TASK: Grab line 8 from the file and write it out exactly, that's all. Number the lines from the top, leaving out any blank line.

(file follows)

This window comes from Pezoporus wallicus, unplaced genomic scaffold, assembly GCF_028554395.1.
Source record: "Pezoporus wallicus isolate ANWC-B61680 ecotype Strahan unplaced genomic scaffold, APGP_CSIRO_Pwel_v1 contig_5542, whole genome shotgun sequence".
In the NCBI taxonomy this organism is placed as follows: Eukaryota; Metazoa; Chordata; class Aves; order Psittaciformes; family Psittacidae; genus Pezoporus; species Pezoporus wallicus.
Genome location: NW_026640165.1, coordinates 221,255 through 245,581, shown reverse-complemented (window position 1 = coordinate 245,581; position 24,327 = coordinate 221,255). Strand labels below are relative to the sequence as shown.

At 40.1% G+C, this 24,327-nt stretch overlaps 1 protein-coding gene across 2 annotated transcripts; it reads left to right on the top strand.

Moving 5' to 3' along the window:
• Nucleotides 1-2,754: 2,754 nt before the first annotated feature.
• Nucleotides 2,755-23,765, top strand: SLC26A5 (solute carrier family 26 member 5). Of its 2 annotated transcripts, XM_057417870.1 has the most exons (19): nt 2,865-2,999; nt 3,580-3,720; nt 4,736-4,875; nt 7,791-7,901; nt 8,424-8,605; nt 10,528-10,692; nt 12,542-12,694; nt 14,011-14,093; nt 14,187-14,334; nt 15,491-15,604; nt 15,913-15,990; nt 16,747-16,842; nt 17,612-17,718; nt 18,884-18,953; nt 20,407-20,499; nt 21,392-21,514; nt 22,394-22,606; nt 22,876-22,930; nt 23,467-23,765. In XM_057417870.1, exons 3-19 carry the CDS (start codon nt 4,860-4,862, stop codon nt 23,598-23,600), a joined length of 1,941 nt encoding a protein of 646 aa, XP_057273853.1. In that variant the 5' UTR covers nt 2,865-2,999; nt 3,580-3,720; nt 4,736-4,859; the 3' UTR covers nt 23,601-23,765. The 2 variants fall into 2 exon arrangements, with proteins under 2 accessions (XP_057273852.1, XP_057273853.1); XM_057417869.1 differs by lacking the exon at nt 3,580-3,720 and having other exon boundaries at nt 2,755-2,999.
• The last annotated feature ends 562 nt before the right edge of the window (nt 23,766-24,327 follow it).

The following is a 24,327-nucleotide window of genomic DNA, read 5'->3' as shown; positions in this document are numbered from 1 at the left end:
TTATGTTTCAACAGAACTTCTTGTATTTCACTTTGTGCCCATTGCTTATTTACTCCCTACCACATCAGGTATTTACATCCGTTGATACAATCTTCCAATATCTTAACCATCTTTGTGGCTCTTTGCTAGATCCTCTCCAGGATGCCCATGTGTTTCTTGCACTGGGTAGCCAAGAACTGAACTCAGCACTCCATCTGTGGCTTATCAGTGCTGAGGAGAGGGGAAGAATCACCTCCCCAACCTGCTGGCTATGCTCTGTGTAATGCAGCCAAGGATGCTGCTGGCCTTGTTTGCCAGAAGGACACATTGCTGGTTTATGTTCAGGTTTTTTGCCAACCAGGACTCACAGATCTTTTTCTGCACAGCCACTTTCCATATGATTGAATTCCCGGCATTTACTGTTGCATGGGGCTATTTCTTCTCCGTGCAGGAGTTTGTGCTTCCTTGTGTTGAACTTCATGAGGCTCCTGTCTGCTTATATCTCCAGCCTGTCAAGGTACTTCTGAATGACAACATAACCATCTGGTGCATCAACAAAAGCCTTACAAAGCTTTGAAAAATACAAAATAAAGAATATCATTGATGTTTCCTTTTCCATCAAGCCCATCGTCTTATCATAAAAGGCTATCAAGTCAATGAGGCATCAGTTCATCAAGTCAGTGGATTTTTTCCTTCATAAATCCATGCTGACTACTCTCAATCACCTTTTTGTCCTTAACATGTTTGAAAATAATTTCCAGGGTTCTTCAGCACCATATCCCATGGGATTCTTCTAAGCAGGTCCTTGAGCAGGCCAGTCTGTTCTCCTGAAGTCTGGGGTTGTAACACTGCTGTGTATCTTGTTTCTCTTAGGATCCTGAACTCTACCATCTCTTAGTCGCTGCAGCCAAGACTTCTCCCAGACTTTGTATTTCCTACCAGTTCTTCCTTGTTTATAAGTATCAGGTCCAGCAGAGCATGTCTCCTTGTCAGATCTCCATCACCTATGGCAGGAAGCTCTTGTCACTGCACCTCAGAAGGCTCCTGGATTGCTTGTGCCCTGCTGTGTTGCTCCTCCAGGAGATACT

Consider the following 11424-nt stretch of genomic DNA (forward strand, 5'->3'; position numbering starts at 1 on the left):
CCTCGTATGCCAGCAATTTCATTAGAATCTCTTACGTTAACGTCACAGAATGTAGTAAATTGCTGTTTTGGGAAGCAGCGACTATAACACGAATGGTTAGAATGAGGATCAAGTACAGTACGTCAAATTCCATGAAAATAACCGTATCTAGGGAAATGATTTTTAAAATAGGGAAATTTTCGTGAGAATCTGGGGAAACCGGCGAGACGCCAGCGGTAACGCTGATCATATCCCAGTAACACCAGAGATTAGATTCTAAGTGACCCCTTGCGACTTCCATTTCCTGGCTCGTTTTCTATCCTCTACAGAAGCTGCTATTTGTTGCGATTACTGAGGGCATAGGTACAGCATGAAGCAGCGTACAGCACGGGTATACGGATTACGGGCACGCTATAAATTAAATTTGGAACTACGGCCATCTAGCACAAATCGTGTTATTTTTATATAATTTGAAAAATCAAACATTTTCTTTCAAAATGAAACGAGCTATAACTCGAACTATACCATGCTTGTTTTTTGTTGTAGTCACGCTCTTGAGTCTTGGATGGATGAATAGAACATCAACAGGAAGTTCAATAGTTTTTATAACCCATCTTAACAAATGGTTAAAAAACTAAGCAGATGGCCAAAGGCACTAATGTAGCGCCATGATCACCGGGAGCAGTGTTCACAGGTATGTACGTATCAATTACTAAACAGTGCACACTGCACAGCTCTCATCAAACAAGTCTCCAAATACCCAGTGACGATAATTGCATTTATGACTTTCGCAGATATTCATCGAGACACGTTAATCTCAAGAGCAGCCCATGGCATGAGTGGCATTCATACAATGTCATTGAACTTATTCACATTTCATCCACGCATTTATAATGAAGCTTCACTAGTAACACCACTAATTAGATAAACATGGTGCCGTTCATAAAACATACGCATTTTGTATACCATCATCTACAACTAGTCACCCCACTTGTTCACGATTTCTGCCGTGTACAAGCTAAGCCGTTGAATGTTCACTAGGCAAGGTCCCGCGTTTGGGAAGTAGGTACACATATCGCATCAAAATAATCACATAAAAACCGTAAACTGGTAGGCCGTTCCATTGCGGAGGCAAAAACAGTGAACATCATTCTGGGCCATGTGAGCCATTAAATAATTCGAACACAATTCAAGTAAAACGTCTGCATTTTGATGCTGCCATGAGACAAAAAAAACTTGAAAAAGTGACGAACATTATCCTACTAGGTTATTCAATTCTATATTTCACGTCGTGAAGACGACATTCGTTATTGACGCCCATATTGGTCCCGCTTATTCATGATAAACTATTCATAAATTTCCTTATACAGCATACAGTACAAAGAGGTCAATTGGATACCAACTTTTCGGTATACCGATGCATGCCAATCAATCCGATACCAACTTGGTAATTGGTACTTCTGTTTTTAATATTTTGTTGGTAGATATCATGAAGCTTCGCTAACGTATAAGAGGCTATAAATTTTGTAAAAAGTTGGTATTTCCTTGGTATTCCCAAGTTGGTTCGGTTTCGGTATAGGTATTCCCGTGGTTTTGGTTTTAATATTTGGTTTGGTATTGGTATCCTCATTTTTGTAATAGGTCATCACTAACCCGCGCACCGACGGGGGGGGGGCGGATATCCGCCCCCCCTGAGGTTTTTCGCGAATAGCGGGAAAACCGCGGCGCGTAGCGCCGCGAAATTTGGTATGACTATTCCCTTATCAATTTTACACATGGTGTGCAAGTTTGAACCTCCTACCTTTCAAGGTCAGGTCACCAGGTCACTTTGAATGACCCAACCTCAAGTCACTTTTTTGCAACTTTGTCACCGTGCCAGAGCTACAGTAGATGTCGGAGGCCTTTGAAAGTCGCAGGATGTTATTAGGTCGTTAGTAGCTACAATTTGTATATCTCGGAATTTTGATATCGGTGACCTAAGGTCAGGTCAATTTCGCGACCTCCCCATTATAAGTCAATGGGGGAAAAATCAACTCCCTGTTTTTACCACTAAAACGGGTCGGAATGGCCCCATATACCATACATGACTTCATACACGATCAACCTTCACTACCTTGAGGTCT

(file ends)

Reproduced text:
• Nucleotides 2,755-23,765, top strand: SLC26A5 (solute carrier family 26 member 5). Of its 2 annotated transcripts, XM_057417870.1 has the most exons (19): nt 2,865-2,999; nt 3,580-3,720; nt 4,736-4,875; nt 7,791-7,901; nt 8,424-8,605; nt 10,528-10,692; nt 12,542-12,694; nt 14,011-14,093; nt 14,187-14,334; nt 15,491-15,604; nt 15,913-15,990; nt 16,747-16,842; nt 17,612-17,718; nt 18,884-18,953; nt 20,407-20,499; nt 21,392-21,514; nt 22,394-22,606; nt 22,876-22,930; nt 23,467-23,765. In XM_057417870.1, exons 3-19 carry the CDS (start codon nt 4,860-4,862, stop codon nt 23,598-23,600), a joined length of 1,941 nt encoding a protein of 646 aa, XP_057273853.1. In that variant the 5' UTR covers nt 2,865-2,999; nt 3,580-3,720; nt 4,736-4,859; the 3' UTR covers nt 23,601-23,765. The 2 variants fall into 2 exon arrangements, with proteins under 2 accessions (XP_057273852.1, XP_057273853.1); XM_057417869.1 differs by lacking the exon at nt 3,580-3,720 and having other exon boundaries at nt 2,755-2,999.